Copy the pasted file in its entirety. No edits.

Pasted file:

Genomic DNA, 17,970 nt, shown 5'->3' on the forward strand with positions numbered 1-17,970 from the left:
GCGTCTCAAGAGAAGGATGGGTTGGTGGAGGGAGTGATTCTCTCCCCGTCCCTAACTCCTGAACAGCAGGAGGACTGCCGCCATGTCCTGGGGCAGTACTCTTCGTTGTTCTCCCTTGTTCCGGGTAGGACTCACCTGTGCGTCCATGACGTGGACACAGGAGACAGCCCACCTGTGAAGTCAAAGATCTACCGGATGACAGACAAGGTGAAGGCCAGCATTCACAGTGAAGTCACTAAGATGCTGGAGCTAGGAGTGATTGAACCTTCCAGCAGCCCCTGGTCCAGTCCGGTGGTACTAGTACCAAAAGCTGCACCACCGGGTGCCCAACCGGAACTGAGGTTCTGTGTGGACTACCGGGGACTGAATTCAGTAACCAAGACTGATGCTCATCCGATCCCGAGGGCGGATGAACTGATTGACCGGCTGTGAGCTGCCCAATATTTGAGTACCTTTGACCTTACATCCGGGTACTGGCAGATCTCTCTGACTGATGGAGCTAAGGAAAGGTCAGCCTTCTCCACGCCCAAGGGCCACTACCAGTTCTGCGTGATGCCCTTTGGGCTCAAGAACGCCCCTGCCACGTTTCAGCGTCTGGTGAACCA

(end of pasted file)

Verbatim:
Genomic DNA, 17,970 nt, shown 5'->3' on the forward strand with positions numbered 1-17,970 from the left:
GCGTCTCAAGAGAAGGATGGGTTGGTGGAGGGAGTGATTCTCTCCCCGTCCCTAACTCCTGAACAGCAGGAGGACTGCCGCCATGTCCTGGGGCAGTACTCTTCGTTGTTCTCCCTTGTTCCGGGTAGGACTCACCTGTGCGTCCATGACGTGGACACAGGAGACAGCCCACCTGTGAAGTCAAAGATCTACCGGATGACAGACAAGGTGAAGGCCAGCATTCACAGTGAAGTCACTAAGATGCTGGAGCTAGGAGTGATTGAACCTTCCAGCAGCCCCTGGTCCAGTCCGGTGGTACTAGTACCAAAAGCTGCACCACCGGGTGCCCAACCGGAACTGAGGTTCTGTGTGGACTACCGGGGACTGAATTCAGTAACCAAGACTGATGCTCATCCGATCCCGAGGGCGGATGAACTGATTGACCGGCTGTGAGCTGCCCAATATTTGAGTACCTTTGACCTTACATCCGGGTACTGGCAGATCTCTCTGACTGATGGAGCTAAGGAAAGGTCAGCCTTCTCCACGCCCAAGGGCCACTACCAGTTCTGCGTGATGCCCTTTGGGCTCAAGAACGCCCCTGCCACGTTTCAGCGTCTGGTGAACCA